My recommendation is to go to your bank and cancel your debit card, and get a plain ATM card instead. They will only do this if you ask. You can still draw out cash, but it prevents you from making the huge mistake of paying for anything with a debit card.

    Quoting Dave Ramsey, “A debit card can do everything a credit card can do, except put you in debt.” And while some types of purchases try to hassle debit card users, they are still the better choice:

    https://www.daveramsey.com/blog/you-can-travel-without-a-card

    PS: don’t ever withdraw money from your bank from one of those portable ATMs in a convenience store.

    Can’t argue with that. More importantly, look at any card reader for evidence of a false front “skimmer”.

     

    FWIW, my experience with debit cards over the past two decades has been almost entirely positive. My personal debit MasterCards have never been hacked, despite wide use both online and offline. My business debit card has been skimmed twice (pretty sure it was restaurant staff both times), with immediate relief by my bank. I’ve been using it for the entire 17-year history of my company. I travel widely, both for business and pleasure, including internationally. I can assure you that Dave Ramsey’s travel guidance for debit cards is accurate. The criticism of debit cards is pure banking industry hysteria. They make more money when you run up debt on a credit card, and the percentage of people who can resist doing so is tiny.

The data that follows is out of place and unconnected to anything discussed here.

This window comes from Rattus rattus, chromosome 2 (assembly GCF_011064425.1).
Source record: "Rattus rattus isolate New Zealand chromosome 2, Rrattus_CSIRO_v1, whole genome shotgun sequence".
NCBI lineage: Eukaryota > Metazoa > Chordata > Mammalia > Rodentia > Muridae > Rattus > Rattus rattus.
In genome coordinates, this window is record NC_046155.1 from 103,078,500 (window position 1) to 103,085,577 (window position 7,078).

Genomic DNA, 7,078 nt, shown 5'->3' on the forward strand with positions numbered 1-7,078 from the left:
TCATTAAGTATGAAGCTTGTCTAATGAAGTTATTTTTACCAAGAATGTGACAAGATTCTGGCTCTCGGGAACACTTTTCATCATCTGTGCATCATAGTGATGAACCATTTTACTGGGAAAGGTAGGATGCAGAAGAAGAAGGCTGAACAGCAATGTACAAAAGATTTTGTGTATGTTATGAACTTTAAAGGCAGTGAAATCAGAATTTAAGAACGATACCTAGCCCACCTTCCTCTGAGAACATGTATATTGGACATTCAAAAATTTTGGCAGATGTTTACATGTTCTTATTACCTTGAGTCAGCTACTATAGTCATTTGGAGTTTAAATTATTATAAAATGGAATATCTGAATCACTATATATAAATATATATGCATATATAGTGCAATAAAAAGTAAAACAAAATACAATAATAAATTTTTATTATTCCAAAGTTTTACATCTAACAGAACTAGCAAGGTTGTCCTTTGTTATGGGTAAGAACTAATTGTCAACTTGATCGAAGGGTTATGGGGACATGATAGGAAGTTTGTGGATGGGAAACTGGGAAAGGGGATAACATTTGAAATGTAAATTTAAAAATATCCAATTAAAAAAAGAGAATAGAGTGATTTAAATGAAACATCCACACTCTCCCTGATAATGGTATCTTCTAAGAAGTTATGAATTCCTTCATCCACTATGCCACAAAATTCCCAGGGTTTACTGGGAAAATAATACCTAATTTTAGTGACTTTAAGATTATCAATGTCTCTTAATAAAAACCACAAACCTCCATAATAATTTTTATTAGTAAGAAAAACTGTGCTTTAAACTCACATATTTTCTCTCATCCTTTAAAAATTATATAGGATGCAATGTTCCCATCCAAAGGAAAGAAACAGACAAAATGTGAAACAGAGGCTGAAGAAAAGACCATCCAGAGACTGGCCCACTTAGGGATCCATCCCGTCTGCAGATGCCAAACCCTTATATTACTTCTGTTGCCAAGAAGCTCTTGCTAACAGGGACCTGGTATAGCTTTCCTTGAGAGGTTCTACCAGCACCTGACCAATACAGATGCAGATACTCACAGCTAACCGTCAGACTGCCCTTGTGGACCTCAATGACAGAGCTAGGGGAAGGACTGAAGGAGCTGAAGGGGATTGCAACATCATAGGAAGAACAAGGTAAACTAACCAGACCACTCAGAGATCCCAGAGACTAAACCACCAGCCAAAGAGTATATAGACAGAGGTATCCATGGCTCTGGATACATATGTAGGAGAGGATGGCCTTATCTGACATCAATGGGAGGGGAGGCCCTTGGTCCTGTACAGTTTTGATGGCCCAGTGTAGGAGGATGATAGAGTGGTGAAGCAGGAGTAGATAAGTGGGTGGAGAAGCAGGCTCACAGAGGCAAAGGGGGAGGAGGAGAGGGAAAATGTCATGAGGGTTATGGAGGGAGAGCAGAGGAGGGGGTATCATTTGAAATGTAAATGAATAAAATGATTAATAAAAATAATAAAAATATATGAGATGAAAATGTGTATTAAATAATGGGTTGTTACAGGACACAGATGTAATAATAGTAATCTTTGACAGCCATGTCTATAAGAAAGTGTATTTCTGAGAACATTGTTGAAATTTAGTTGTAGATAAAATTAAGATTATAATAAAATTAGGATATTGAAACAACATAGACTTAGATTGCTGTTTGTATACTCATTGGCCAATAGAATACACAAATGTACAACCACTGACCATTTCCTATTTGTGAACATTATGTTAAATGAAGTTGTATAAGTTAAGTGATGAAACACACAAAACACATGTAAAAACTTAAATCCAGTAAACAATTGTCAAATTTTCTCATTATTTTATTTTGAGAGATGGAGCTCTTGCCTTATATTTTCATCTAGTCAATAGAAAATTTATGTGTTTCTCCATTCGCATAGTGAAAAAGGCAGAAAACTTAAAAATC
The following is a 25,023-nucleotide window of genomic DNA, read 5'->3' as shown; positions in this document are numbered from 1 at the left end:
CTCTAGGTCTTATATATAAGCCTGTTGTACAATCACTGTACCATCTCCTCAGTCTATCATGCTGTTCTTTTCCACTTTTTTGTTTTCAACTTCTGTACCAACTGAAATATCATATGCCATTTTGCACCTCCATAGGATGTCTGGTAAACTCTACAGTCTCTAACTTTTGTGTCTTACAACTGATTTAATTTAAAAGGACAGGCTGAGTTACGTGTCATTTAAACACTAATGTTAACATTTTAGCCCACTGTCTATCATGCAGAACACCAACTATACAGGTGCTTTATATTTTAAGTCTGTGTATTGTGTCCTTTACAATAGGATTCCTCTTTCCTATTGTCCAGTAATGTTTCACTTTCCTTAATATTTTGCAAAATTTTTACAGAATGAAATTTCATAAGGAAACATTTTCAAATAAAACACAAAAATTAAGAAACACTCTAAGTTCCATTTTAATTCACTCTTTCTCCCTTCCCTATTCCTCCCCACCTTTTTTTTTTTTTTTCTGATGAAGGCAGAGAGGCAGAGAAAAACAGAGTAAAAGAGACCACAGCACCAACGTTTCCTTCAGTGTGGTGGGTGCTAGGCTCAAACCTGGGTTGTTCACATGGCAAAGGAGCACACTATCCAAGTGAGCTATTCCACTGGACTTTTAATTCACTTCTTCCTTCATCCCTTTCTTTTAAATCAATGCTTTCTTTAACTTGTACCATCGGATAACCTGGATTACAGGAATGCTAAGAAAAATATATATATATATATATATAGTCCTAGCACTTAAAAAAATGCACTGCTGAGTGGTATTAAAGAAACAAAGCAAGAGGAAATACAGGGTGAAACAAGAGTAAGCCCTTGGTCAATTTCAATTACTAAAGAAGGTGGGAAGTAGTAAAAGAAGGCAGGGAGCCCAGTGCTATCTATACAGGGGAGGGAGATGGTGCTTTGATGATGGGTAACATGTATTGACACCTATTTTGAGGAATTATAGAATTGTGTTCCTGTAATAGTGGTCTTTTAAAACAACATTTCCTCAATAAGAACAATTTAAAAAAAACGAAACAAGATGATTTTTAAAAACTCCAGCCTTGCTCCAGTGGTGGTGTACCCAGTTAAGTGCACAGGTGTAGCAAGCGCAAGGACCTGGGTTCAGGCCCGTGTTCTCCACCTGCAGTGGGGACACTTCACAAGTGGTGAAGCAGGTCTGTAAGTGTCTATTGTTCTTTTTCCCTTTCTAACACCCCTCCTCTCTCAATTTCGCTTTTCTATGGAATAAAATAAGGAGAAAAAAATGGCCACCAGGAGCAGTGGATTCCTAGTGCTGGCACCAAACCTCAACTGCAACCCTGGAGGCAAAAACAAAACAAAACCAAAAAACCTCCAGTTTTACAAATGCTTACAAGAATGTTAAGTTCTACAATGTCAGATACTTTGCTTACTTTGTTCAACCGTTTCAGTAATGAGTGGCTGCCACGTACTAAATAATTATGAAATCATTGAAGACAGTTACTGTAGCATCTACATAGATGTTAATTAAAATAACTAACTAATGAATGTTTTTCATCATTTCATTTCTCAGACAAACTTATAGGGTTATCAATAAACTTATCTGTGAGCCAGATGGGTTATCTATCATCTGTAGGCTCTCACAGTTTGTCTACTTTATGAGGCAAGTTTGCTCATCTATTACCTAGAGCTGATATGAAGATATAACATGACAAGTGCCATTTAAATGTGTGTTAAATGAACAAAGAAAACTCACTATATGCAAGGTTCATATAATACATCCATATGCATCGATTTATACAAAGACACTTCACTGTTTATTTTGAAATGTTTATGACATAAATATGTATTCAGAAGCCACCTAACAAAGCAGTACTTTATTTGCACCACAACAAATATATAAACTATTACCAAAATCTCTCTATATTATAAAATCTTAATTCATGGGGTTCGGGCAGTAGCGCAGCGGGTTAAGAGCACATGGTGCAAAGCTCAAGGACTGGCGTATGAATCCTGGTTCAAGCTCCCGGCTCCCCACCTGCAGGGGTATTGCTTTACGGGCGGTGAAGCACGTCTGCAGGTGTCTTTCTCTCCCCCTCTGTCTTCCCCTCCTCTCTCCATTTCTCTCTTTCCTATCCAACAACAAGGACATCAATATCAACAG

@paularahe, you were made whole, as Visa and MasterCard both demand. While their use of a crappy processor is a good reason to change banks, it isn’t Debit cards in general at fault.

     

    • #9
    • July 27, 2020, at 7:06 AM PDT
    • Like
  10. Phil Turmel Coolidge

    The Cloaked Gaijin (View Comment):